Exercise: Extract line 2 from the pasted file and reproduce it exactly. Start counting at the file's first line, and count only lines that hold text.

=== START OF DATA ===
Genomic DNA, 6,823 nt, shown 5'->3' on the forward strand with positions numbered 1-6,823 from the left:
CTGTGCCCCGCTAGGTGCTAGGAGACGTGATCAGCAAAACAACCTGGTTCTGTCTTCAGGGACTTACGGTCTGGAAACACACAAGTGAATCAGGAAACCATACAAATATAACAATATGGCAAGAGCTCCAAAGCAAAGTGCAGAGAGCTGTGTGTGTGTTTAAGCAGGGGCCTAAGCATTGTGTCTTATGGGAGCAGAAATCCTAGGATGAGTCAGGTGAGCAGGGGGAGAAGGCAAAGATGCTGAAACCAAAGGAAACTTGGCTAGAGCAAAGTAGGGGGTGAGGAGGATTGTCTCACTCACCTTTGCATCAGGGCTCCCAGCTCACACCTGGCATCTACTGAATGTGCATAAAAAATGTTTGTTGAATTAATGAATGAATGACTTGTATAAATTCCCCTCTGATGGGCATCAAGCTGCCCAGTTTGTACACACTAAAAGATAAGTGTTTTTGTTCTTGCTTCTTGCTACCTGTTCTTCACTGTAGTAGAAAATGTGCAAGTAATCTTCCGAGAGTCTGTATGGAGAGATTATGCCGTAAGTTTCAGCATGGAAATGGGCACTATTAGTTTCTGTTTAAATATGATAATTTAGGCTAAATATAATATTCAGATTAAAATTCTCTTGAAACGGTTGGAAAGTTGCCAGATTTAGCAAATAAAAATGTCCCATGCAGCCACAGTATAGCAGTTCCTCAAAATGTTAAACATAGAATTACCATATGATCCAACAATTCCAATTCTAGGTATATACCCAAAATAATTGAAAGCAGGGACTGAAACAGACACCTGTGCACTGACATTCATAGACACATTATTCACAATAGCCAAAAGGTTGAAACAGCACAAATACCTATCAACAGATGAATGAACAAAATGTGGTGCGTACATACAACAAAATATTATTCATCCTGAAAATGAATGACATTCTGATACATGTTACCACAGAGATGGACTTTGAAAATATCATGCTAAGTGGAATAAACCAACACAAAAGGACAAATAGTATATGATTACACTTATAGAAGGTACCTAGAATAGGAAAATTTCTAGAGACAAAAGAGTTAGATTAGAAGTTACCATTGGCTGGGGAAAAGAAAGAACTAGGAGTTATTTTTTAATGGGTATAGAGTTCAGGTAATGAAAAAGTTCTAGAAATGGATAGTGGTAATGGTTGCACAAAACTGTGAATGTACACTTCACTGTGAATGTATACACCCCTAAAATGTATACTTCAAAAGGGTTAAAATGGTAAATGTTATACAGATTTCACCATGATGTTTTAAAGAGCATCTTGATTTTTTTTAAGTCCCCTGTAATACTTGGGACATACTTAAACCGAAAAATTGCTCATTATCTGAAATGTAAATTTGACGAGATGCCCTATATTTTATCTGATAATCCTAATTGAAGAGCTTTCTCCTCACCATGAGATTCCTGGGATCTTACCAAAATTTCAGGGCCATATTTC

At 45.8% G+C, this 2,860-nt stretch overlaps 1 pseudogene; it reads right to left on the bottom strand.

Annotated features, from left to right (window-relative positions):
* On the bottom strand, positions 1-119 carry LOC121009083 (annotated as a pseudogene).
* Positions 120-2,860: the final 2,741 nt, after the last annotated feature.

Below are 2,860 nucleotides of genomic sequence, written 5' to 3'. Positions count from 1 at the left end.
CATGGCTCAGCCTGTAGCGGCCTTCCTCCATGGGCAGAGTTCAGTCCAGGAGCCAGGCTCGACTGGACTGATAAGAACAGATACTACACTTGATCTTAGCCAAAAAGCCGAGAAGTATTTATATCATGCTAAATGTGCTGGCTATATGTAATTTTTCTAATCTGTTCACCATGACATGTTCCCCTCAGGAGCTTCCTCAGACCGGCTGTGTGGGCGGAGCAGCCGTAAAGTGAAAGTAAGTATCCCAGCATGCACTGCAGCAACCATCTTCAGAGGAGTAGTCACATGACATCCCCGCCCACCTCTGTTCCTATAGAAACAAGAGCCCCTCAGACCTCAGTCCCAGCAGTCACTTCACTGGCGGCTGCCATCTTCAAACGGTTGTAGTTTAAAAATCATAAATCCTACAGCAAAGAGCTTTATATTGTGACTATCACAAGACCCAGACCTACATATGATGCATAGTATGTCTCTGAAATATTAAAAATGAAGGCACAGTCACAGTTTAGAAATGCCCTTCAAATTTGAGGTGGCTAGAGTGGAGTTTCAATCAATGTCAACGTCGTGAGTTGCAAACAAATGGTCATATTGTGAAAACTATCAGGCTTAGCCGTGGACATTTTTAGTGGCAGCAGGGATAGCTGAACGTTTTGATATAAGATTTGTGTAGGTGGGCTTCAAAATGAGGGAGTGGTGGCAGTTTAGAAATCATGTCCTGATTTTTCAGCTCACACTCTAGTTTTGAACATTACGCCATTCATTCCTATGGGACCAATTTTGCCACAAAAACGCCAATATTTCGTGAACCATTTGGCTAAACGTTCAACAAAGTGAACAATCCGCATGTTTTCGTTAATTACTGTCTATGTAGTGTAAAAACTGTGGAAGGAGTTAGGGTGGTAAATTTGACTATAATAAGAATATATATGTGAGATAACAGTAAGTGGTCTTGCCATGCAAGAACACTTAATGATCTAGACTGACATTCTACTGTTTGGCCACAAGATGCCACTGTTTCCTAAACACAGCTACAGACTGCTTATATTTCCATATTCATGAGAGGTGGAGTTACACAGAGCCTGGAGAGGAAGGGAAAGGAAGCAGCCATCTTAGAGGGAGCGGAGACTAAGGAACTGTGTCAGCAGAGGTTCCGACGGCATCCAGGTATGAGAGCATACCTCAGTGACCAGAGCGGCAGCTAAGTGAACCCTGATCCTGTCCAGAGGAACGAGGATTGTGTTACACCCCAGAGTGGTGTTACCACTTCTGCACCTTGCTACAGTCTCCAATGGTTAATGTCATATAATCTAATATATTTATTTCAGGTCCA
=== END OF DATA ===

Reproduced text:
CTGTGCCCCGCTAGGTGCTAGGAGACGTGATCAGCAAAACAACCTGGTTCTGTCTTCAGGGACTTACGGTCTGGAAACACACAAGTGAATCAGGAAACCATACAAATATAACAATATGGCAAGAGCTCCAAAGCAAAGTGCAGAGAGCTGTGTGTGTGTTTAAGCAGGGGCCTAAGCATTGTGTCTTATGGGAGCAGAAATCCTAGGATGAGTCAGGTGAGCAGGGGGAGAAGGCAAAGATGCTGAAACCAAAGGAAACTTGGCTAGAGCAAAGTAGGGGGTGAGGAGGATTGTCTCACTCACCTTTGCATCAGGGCTCCCAGCTCACACCTGGCATCTACTGAATGTGCATAAAAAATGTTTGTTGAATTAATGAATGAATGACTTGTATAAATTCCCCTCTGATGGGCATCAAGCTGCCCAGTTTGTACACACTAAAAGATAAGTGTTTTTGTTCTTGCTTCTTGCTACCTGTTCTTCACTGTAGTAGAAAATGTGCAAGTAATCTTCCGAGAGTCTGTATGGAGAGATTATGCCGTAAGTTTCAGCATGGAAATGGGCACTATTAGTTTCTGTTTAAATATGATAATTTAGGCTAAATATAATATTCAGATTAAAATTCTCTTGAAACGGTTGGAAAGTTGCCAGATTTAGCAAATAAAAATGTCCCATGCAGCCACAGTATAGCAGTTCCTCAAAATGTTAAACATAGAATTACCATATGATCCAACAATTCCAATTCTAGGTATATACCCAAAATAATTGAAAGCAGGGACTGAAACAGACACCTGTGCACTGACATTCATAGACACATTATTCACAATAGCCAAAAGGTTGAAACAGCACAAATACCTATCAACAGATGAATGAACAAAATGTGGTGCGTACATACAACAAAATATTATTCATCCTGAAAATGAATGACATTCTGATACATGTTACCACAGAGATGGACTTTGAAAATATCATGCTAAGTGGAATAAACCAACACAAAAGGACAAATAGTATATGATTACACTTATAGAAGGTACCTAGAATAGGAAAATTTCTAGAGACAAAAGAGTTAGATTAGAAGTTACCATTGGCTGGGGAAAAGAAAGAACTAGGAGTTATTTTTTAATGGGTATAGAGTTCAGGTAATGAAAAAGTTCTAGAAATGGATAGTGGTAATGGTTGCACAAAACTGTGAATGTACACTTCACTGTGAATGTATACACCCCTAAAATGTATACTTCAAAAGGGTTAAAATGGTAAATGTTATACAGATTTCACCATGATGTTTTAAAGAGCATCTTGATTTTTTTTAAGTCCCCTGTAATACTTGGGACATACTTAAACCGAAAAATTGCTCATTATCTGAAATGTAAATTTGACGAGATGCCCTATATTTTATCTGATAATCCTAATTGAAGAGCTTTCTCCTCACCATGAGATTCCTGGGATCTTACCAAAATTTCAGGGCCATATTTC